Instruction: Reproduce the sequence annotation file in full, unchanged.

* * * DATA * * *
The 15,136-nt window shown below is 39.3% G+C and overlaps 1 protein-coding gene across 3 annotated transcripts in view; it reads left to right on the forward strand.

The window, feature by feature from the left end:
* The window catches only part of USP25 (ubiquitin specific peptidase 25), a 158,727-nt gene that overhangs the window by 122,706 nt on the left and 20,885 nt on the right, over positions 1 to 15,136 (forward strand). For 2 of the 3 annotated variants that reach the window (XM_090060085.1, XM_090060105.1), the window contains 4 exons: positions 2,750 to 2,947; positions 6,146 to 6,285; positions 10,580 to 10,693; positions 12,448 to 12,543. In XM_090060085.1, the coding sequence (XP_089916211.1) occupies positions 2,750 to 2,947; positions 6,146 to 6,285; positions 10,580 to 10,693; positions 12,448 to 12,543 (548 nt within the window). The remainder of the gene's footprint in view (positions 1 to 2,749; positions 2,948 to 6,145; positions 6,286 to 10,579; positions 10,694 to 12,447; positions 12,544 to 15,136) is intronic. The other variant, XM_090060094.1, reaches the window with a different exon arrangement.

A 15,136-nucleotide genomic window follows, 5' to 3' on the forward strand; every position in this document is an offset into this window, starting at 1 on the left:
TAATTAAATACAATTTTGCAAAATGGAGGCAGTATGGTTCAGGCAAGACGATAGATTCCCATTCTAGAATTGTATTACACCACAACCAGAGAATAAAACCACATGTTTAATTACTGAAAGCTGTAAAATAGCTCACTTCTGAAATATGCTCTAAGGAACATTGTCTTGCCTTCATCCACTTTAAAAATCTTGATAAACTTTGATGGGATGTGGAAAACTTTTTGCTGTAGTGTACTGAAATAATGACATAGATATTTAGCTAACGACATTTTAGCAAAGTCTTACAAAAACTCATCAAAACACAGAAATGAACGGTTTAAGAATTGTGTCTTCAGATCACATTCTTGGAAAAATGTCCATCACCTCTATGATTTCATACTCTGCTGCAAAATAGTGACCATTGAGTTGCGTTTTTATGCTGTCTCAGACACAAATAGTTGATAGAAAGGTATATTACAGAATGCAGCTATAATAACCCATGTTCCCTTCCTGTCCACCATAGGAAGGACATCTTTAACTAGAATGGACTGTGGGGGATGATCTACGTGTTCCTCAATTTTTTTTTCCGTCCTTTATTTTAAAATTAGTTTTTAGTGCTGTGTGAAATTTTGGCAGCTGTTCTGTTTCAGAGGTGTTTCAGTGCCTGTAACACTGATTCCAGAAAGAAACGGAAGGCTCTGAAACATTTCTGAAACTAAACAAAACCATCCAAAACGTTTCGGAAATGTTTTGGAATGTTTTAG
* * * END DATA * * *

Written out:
The 15,136-nt window shown below is 39.3% G+C and overlaps 1 protein-coding gene across 3 annotated transcripts in view; it reads left to right on the forward strand.

The window, feature by feature from the left end:
* The window catches only part of USP25 (ubiquitin specific peptidase 25), a 158,727-nt gene that overhangs the window by 122,706 nt on the left and 20,885 nt on the right, over positions 1 to 15,136 (forward strand). For 2 of the 3 annotated variants that reach the window (XM_090060085.1, XM_090060105.1), the window contains 4 exons: positions 2,750 to 2,947; positions 6,146 to 6,285; positions 10,580 to 10,693; positions 12,448 to 12,543. In XM_090060085.1, the coding sequence (XP_089916211.1) occupies positions 2,750 to 2,947; positions 6,146 to 6,285; positions 10,580 to 10,693; positions 12,448 to 12,543 (548 nt within the window). The remainder of the gene's footprint in view (positions 1 to 2,749; positions 2,948 to 6,145; positions 6,286 to 10,579; positions 10,694 to 12,447; positions 12,544 to 15,136) is intronic. The other variant, XM_090060094.1, reaches the window with a different exon arrangement.

A 15,136-nucleotide genomic window follows, 5' to 3' on the forward strand; every position in this document is an offset into this window, starting at 1 on the left:
TAATTAAATACAATTTTGCAAAATGGAGGCAGTATGGTTCAGGCAAGACGATAGATTCCCATTCTAGAATTGTATTACACCACAACCAGAGAATAAAACCACATGTTTAATTACTGAAAGCTGTAAAATAGCTCACTTCTGAAATATGCTCTAAGGAACATTGTCTTGCCTTCATCCACTTTAAAAATCTTGATAAACTTTGATGGGATGTGGAAAACTTTTTGCTGTAGTGTACTGAAATAATGACATAGATATTTAGCTAACGACATTTTAGCAAAGTCTTACAAAAACTCATCAAAACACAGAAATGAACGGTTTAAGAATTGTGTCTTCAGATCACATTCTTGGAAAAATGTCCATCACCTCTATGATTTCATACTCTGCTGCAAAATAGTGACCATTGAGTTGCGTTTTTATGCTGTCTCAGACACAAATAGTTGATAGAAAGGTATATTACAGAATGCAGCTATAATAACCCATGTTCCCTTCCTGTCCACCATAGGAAGGACATCTTTAACTAGAATGGACTGTGGGGGATGATCTACGTGTTCCTCAATTTTTTTTTCCGTCCTTTATTTTAAAATTAGTTTTTAGTGCTGTGTGAAATTTTGGCAGCTGTTCTGTTTCAGAGGTGTTTCAGTGCCTGTAACACTGATTCCAGAAAGAAACGGAAGGCTCTGAAACATTTCTGAAACTAAACAAAACCATCCAAAACGTTTCGGAAATGTTTTGGAATGTTTTAG